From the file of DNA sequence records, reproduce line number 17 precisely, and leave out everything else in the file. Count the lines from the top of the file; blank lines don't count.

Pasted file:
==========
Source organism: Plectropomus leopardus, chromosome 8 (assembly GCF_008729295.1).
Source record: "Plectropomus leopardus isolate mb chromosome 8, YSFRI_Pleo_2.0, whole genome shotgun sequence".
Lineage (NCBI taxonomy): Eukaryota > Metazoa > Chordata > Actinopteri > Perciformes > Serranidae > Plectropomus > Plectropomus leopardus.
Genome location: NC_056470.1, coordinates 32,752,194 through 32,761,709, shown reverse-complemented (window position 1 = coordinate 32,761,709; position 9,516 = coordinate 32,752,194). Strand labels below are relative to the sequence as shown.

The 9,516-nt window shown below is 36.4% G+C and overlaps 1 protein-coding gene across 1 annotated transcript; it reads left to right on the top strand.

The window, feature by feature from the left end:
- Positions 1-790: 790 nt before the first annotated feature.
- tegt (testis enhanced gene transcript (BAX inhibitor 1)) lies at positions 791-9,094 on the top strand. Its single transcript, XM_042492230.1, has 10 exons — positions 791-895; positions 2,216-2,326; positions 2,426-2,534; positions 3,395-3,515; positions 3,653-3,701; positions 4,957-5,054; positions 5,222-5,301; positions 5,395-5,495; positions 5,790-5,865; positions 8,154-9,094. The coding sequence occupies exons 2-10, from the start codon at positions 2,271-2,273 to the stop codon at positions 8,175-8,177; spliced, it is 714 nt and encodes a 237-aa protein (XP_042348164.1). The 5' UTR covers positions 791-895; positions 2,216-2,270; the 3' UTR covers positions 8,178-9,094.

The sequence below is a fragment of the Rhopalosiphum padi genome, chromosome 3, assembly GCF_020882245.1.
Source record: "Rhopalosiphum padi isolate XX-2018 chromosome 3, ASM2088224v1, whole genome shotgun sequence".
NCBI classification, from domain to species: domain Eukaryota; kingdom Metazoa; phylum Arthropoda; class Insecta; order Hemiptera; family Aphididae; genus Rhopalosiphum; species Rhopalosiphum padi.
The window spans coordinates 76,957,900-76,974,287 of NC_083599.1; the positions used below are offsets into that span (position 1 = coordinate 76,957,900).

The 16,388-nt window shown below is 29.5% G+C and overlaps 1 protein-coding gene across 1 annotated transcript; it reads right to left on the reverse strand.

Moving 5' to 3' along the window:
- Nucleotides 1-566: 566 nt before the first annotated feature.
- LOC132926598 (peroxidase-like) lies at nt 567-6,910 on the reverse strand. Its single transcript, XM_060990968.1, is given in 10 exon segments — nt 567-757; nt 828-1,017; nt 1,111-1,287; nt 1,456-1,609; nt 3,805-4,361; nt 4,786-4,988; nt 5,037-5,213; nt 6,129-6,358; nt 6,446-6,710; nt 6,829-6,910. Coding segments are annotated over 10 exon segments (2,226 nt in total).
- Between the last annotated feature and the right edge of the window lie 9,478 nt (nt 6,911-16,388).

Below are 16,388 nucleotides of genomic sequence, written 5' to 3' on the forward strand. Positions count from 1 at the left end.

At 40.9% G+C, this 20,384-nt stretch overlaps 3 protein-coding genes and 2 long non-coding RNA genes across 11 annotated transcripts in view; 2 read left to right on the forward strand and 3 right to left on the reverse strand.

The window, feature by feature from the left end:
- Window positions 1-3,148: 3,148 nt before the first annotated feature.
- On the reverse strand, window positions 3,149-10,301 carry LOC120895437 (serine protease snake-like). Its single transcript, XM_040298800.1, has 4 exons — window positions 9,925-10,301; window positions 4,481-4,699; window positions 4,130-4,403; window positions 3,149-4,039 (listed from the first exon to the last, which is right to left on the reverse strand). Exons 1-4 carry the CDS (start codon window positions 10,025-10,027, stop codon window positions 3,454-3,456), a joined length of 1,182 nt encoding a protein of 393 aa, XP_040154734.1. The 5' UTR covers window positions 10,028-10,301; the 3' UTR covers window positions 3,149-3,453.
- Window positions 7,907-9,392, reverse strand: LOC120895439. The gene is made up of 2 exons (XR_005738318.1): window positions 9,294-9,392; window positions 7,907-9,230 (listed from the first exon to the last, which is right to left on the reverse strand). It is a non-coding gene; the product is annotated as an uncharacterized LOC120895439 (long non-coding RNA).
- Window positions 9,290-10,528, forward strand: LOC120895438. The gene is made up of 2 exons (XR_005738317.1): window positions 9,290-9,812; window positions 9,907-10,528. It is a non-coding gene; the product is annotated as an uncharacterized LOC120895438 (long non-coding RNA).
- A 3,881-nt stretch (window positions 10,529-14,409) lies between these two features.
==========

- Between the last annotated feature and the right edge of the window lie 9,478 nt (nt 6,911-16,388).